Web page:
The object access security rules 66 may also specify that certain conditions should be considered in determining which requesters can permeate the containment boundary 68. As an illustration, containment boundaries may be established for objects by setting up object access security rules based on object class that describe how to traverse from an object of a class to the related object with which it is associated. The security information that is obtained from traversing among objects according to the object access security rules is used to determine whether the requester 62 should be granted access. Accordingly, security rules 66 act as containment rules in determining which objects (e.g., 74, 76, 78) are contained within the containment boundary based upon the requested object 70; and then security rules 66 (associated with the objects (e.g., 70, 74, 76, 78) that are contained within the containment boundary 68) specify whether access should be granted.

In addition to looking up rules that are tied to class associations, the security request handler 64 may also examine (as shown in FIG. 3) security rules 66 inherited from the objects' ancestor classes in the class inheritance hierarchy 90. Based upon the hierarchy 90, child objects (e.g., 70) know from what parent object(s) they are to inherit. For example, child object 70 from class 92 inherits from parent classes 94, 96, and 98. (It should be understood that many different class inheritance hierarchies may be used.) The security request handler 64 is capable of evaluating the inheritance rules and aggregating security information through the inheritance hierarchy 90 to make an authorization decision. A set of rules 66 can be defined once on a parent class and affect all of its child classes. Optionally, child classes can augment inherited security or choose to ignore one or more of the inheritable rules from ancestor classes.

With such an approach, containment boundaries are constructed by setting up a series of rules 66, based upon class, that describe how to traverse from an object of that class to a related object from which it should acquire its security, as well as (if desired) based upon inheriting rules from ancestor classes in a class hierarchy tree.

To further illustrate the range of associations with which objects can become involved, FIG. 4 depicts at 110 objects with lines between them that represent object associations. For example, the object “table2112 has associations with objects “tree1114, “library2116, “library3118, “col1120, and “col2122. FIG. 4 also visually demonstrates that such networks of associations do not easily (if at all) form a top-down hierarchy. This weblike network of relationships may arise for many reasons, such as to allow objects to relate to one another in flexible and dynamic ways. There are many paths to and from objects, unlike those in a hierarchical organization.

As shown in FIG. 5, the data access security system can project one or more containment boundaries onto the object relationships. The access control decision for a given object may be determined at least in part upon its association with one or more related objects. Thus, a table (e.g., table2 112) might acquire its security from its associated libraries (e.g., library2 116 and library3 118); a column (e.g., col1 120) might acquire its security from its associated table (112); and a library (e.g., library3 118) could acquire its security from its servers (e.g., server1 124).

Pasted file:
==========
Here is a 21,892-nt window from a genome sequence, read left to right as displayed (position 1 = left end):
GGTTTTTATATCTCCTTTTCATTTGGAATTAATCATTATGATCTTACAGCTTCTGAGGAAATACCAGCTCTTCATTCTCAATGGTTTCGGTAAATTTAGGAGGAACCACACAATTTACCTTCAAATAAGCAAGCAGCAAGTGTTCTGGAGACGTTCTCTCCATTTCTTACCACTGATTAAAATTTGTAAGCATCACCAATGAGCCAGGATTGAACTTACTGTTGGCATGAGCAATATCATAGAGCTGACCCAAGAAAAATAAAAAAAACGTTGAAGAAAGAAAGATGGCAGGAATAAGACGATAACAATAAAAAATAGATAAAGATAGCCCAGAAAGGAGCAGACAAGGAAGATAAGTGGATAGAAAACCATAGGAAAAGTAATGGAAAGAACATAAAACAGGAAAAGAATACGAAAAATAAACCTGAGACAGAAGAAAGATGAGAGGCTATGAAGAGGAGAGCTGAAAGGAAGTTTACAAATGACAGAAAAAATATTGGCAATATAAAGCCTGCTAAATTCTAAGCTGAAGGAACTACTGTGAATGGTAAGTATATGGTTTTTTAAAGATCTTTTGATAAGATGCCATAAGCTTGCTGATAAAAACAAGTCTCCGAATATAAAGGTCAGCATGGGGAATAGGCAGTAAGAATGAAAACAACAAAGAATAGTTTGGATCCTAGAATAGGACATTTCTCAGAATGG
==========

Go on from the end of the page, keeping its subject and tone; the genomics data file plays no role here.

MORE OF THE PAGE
Based upon an object's physical container and class type, security containment rules can specify different layers of containment. As an illustration, a containment boundary 130 has been projected at the granular level of the col1 object level. A higher level containment boundary 132 has been imposed collectively about the table2 and col1 objects (112, 120), as well as another boundary 134 about the objects library2, library3, table2, and col1 (116, 118, 112, 120). The containment boundaries (130, 132, 134) define who can have access and optionally what operations they may perform upon the objects. The containment layers may be imposed in an outward fashion in that a containment boundary 130 may be first imposed with respect to the requested object 120 (e.g., the object which is the subject of the request). As the security rules are processed, containment boundary 132 is imposed with respect to both objects 120 and 112, and then containment boundary 134 is imposed with respect to objects 120, 112, 116, and 118.

To impose containment boundaries, the security rules may take many different forms. An example is shown in FIGS. 6-8. FIG. 6 shows a table 140 which maps security rules to class types. With reference to FIG. 6, column instances 142 acquire their security from the object that is retrieved via its “OwningTable” association as specified by rule 144. A DataTable object (of class type DataTable 146) would acquire its security from the object that is retrieved via its “TablePackages” association as specified by rule 148.

FIG. 7 shows an example where a DataTable object (of class type DataTable 152) inherits its security from the objects that are retrieved via the Trees association and that match the condition of its TreeType attribute equaling ‘Security’ as specified by rule 154.